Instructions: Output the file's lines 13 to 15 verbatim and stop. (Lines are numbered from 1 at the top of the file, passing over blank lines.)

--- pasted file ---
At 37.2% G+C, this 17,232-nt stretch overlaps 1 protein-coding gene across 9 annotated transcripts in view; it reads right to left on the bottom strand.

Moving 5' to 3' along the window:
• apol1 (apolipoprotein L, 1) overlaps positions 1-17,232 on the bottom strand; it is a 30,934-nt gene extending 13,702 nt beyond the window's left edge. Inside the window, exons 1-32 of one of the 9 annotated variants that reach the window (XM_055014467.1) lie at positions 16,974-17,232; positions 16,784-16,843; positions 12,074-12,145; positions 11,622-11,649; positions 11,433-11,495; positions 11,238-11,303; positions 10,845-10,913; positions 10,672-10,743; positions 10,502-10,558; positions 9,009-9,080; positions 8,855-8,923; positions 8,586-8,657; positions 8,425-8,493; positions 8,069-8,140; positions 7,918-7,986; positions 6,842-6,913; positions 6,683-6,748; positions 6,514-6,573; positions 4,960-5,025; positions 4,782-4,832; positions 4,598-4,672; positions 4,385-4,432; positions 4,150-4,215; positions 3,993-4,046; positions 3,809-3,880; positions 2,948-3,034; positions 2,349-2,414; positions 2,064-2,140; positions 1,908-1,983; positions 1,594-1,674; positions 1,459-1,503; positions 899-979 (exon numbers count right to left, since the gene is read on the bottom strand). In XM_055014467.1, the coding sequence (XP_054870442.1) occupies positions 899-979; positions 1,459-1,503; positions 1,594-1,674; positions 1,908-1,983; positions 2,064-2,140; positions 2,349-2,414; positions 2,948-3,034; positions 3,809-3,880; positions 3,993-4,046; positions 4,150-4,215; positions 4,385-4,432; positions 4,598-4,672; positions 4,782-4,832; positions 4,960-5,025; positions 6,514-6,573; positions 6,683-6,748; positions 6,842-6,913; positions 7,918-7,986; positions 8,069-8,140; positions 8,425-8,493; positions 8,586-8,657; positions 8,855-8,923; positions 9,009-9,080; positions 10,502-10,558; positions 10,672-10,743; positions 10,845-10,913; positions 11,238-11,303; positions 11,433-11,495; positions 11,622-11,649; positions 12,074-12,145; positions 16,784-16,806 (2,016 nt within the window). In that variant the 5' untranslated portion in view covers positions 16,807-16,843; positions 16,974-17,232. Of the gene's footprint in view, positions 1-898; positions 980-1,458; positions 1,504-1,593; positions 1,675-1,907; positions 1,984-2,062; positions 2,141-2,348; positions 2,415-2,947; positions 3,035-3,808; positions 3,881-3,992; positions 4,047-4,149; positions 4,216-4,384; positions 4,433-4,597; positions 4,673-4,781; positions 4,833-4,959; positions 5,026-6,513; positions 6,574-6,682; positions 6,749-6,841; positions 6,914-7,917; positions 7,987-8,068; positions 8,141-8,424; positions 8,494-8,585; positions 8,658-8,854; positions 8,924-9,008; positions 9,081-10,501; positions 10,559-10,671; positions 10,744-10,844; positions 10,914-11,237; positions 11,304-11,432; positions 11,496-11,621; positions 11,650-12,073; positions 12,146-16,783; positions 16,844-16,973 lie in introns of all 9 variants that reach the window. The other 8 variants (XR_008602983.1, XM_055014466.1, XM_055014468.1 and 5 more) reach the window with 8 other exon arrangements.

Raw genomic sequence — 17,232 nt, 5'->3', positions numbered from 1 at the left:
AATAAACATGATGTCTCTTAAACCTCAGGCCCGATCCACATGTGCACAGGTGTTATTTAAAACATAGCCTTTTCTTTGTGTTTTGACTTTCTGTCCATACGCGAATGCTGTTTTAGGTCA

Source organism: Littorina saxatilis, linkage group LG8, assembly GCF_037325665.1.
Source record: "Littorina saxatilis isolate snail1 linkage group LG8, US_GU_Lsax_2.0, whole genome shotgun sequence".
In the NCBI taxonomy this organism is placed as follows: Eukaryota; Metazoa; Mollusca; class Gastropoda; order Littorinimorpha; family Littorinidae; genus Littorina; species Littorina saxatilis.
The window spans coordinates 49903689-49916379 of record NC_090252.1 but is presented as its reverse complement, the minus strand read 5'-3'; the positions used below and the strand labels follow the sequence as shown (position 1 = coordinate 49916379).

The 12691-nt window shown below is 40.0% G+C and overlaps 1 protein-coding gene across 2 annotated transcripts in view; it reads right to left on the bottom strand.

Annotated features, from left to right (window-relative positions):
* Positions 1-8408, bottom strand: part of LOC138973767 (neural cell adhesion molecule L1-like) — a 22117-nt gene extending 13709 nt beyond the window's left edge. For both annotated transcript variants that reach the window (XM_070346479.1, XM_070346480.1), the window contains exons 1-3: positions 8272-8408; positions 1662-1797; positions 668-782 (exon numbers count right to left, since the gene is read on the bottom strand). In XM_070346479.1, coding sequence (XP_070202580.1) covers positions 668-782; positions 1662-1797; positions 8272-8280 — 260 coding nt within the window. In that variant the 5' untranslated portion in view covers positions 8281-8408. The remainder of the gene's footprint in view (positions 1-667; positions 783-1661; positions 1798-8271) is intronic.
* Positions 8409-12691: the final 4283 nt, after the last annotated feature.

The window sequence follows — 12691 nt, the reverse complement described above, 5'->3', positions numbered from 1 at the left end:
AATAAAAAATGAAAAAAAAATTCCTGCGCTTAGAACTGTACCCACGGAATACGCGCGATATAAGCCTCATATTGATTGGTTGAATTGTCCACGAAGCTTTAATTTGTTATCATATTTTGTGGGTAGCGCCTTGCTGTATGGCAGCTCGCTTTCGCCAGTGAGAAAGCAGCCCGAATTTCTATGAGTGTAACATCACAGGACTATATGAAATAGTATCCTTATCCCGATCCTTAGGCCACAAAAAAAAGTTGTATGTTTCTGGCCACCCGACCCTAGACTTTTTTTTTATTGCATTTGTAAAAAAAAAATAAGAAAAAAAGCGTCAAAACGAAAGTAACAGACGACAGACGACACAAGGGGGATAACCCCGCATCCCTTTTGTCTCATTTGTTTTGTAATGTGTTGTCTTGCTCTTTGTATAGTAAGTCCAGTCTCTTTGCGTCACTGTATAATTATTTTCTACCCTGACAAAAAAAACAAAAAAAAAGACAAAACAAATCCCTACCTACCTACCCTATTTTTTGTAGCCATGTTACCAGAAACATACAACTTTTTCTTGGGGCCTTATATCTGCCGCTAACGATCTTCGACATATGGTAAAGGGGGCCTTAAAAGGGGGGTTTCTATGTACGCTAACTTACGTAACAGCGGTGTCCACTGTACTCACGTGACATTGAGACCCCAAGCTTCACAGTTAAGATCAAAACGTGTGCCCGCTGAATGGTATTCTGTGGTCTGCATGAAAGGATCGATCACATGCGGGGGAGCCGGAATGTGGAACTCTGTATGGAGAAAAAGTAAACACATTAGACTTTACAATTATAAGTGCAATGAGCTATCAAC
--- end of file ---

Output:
* Positions 8409-12691: the final 4283 nt, after the last annotated feature.

The window sequence follows — 12691 nt, the reverse complement described above, 5'->3', positions numbered from 1 at the left end:
AATAAAAAATGAAAAAAAAATTCCTGCGCTTAGAACTGTACCCACGGAATACGCGCGATATAAGCCTCATATTGATTGGTTGAATTGTCCACGAAGCTTTAATTTGTTATCATATTTTGTGGGTAGCGCCTTGCTGTATGGCAGCTCGCTTTCGCCAGTGAGAAAGCAGCCCGAATTTCTATGAGTGTAACATCACAGGACTATATGAAATAGTATCCTTATCCCGATCCTTAGGCCACAAAAAAAAGTTGTATGTTTCTGGCCACCCGACCCTAGACTTTTTTTTTATTGCATTTGTAAAAAAAAAATAAGAAAAAAAGCGTCAAAACGAAAGTAACAGACGACAGACGACACAAGGGGGATAACCCCGCATCCCTTTTGTCTCATTTGTTTTGTAATGTGTTGTCTTGCTCTTTGTATAGTAAGTCCAGTCTCTTTGCGTCACTGTATAATTATTTTCTACCCTGACAAAAAAAACAAAAAAAAAGACAAAACAAATCCCTACCTACCTACCCTATTTTTTGTAGCCATGTTACCAGAAACATACAACTTTTTCTTGGGGCCTTATATCTGCCGCTAACGATCTTCGACATATGGTAAAGGGGGCCTTAAAAGGGGGGTTTCTATGTACGCTAACTTACGTAACAGCGGTGTCCACTGTACTCACGTGACATTGAGACCCCAAGCTTCACAGTTAAGATCAAAACGTGTGCCCGCTGAATGGTATTCTGTGGTCTGCATGAAAGGATCGATCACATGCGGGGGAGCCGGAATGTGGAACTCTGTATGGAGAAAAAGTAAACACATTAGACTTTACAATTATAAGTGCAATGAGCTATCAAC